And all those dead of Belgium and all that mighty procession of the slain in Armenia–how if all these hosts still live? German military officer astride artillery in a cemetery waving off a ghostly army.
The burning Tigris : the Armenian genocide and America’s response Peter Balakian New York : HarperCollins, c 2003 Hardcover. 1st ed., later printing. xx, 475 p. : ill. ; 24 cm. Includes bibliographical references (p. -453) and index. Clean, tight and strong binding with clean dust jacket. No highlighting, underlining or marginalia in text. VG/VG
The Turks’ bag of game This picture shows that the Turks, in the remote districts of Aisa Monor [i.e. Asia Minor] beyond the reach of the protecting hand of the Allies, have continued their policy of the slaughter of the Armenian Christians after the signing of the armistice. The massacre of the forty shown in the picture, which has just been received in this country, occurred in February 1919.
In this history of the Armenian Genocide, the author brings us a narrative of the massacres of the Armenians in the 1890s and genocide in 1915 at the hands of the Ottoman Turks. Using rarely seen archival documents and first-person accounts, Peter Balakian presents the history of how the Young Turk government implemented the first modern genocide behind the cover of World War I. And in the telling, he also resurrects an extraordinary lost chapter of American history.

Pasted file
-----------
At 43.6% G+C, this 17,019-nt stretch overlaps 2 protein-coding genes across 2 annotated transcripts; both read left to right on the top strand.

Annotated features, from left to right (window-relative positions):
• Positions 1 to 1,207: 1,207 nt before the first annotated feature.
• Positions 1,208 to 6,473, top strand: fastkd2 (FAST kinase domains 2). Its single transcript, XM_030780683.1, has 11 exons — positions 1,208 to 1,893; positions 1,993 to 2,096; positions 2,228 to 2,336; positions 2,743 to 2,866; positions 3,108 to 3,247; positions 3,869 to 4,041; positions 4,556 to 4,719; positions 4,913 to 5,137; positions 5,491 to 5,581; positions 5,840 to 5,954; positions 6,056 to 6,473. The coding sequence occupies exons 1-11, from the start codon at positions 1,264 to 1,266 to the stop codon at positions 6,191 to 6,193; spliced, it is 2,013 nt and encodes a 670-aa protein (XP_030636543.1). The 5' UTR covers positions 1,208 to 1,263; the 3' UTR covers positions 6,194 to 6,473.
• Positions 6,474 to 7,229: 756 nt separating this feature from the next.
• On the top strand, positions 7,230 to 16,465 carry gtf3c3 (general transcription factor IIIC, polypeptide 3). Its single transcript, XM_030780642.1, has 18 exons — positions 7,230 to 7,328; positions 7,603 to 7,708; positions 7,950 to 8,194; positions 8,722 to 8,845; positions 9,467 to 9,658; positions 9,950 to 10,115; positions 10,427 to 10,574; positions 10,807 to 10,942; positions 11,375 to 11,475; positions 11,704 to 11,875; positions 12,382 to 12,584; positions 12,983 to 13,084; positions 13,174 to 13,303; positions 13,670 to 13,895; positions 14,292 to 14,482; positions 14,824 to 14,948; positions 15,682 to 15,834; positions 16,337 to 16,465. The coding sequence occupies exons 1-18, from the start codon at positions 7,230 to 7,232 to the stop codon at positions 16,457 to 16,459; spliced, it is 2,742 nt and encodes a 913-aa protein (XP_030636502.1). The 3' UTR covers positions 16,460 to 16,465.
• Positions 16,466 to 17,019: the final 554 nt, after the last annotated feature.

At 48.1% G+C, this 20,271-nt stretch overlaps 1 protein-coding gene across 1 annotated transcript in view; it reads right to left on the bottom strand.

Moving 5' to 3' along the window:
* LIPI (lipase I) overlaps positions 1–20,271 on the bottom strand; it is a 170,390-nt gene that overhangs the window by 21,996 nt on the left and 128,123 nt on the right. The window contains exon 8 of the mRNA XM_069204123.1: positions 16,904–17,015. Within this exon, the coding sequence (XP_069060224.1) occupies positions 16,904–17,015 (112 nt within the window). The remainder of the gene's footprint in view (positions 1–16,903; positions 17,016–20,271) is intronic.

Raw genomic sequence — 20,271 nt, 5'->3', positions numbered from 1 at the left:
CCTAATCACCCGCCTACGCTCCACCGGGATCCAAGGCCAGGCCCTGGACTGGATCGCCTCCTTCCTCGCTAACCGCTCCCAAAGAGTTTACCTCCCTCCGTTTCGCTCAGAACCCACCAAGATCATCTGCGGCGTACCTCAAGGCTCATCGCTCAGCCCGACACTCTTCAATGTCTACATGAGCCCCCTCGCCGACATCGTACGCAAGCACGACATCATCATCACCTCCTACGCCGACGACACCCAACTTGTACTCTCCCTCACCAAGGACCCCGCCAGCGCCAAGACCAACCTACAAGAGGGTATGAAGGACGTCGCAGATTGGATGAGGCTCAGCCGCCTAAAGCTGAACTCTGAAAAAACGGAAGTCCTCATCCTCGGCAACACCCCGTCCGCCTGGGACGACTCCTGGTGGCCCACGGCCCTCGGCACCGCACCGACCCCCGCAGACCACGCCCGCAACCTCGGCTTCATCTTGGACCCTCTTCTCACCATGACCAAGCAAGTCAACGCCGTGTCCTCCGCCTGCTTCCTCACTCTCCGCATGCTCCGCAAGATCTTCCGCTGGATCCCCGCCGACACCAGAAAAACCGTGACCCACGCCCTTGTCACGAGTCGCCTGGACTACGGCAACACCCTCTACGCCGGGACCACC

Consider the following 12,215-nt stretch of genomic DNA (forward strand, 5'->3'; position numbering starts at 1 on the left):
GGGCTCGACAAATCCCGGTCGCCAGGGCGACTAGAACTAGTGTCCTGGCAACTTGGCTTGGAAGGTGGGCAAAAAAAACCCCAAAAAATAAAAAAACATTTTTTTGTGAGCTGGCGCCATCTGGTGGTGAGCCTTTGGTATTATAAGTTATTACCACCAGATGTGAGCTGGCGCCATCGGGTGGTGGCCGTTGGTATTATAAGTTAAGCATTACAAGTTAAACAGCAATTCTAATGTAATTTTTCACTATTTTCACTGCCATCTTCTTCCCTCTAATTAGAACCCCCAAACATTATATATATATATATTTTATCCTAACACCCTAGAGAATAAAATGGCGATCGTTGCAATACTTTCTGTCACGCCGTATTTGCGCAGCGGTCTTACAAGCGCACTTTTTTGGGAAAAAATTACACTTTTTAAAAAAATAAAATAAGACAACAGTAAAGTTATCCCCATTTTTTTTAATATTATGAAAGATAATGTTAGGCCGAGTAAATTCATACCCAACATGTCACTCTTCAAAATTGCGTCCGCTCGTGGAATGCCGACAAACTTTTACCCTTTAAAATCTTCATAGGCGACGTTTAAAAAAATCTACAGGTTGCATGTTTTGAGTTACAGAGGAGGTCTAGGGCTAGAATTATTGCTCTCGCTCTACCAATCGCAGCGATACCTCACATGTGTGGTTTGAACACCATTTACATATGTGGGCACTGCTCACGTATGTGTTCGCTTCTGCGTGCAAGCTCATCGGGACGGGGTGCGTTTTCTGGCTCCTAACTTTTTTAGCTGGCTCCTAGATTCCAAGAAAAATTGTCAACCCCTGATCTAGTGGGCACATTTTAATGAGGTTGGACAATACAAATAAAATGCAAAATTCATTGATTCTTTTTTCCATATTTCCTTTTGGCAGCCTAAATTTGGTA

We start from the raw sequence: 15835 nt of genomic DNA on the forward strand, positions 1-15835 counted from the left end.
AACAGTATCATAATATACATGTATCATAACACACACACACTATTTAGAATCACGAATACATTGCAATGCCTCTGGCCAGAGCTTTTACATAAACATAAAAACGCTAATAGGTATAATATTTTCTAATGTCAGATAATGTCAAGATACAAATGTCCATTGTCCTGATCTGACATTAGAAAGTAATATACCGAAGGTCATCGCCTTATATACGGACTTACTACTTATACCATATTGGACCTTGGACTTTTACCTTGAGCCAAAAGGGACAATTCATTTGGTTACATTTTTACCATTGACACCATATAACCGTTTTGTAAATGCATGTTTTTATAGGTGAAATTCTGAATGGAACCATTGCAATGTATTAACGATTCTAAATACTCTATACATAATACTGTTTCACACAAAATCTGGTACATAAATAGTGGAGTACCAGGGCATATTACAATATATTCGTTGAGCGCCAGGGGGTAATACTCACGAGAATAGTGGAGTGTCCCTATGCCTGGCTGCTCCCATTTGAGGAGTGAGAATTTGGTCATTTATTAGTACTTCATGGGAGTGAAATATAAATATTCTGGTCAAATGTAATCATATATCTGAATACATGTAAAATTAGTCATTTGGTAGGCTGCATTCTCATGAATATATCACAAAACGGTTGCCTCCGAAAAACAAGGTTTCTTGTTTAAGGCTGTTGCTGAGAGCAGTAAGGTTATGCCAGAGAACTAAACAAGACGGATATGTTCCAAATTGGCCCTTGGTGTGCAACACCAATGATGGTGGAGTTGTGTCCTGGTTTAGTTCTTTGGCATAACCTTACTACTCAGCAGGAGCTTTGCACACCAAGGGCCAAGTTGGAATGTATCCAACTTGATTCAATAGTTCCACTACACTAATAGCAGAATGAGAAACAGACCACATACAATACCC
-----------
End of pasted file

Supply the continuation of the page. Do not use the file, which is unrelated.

Give or we perish American Committee for Relief in the Near East–Armenia-Greece-Syria-Persia–Campaign for $30,000,000
During the United States’ ascension in the global arena at the turn of the twentieth century, America’s humanitarian movement for Armenia was an important part of the rising nation’s first epoch of internationalism. Intellectuals, politicians, diplomats, religious leaders, and ordinary citizens came together to try to save the Armenians.
Lest they perish Campaign for $30,000,000 – American Committee for Relief in the Near East–Armenia-Greece-Syria-Persia
The Burning Tigris reconstructs this landmark American cause that was spearheaded by the passionate commitments and commentaries of a remarkable cast of public figures, including Julia Ward Howe, Clara Barton, Theodore Roosevelt, Woodrow Wilson, Ambassador Henry Morgenthau, Charlotte Perkins Gilman, Alice Stone Blackwell, Stephen Crane, and Ezra Pound, as well as courageous missionaries, diplomats, and relief workers who recorded their eyewitness accounts and often risked their lives in the killing fields of Armenia.
Lest we perish Campaign for $30,000,000 ; American Committee for Relief in the Near East ; Armenia – Greece – Syria – Persia ; One Madison Ave., New York, Cleveland H. Dodge, Treasurer.
The crisis of the “starving Armenians” was so embedded in American popular culture that, in an age when a loaf of bread cost a nickel, the American people sent more than $100 million in aid through the American Committee on Armenian Atrocities and its successor, Near East Relief. In 1915 alone, the New York Times published 145 articles about the Armenian Genocide.
“The child at your door” 400,000 orphans starving, no state aid available–Campaign for $30,000,000.
Theodore Roosevelt called the extermination of the Armenians “the greatest crime of the war.” But in the turmoil following World War I, it was a crime that went largely unpunished. In depicting the 1919 Ottoman court-martial trials, Balakian reveals the perpetrators of the Armenian Genocide confessing their guilt – an astonishing fact given the Turkish government’s continued denial of the Genocide.
Syria – Aleppo – Armenian woman kneeling beside dead child in field “within sight of help and safety at Aleppo”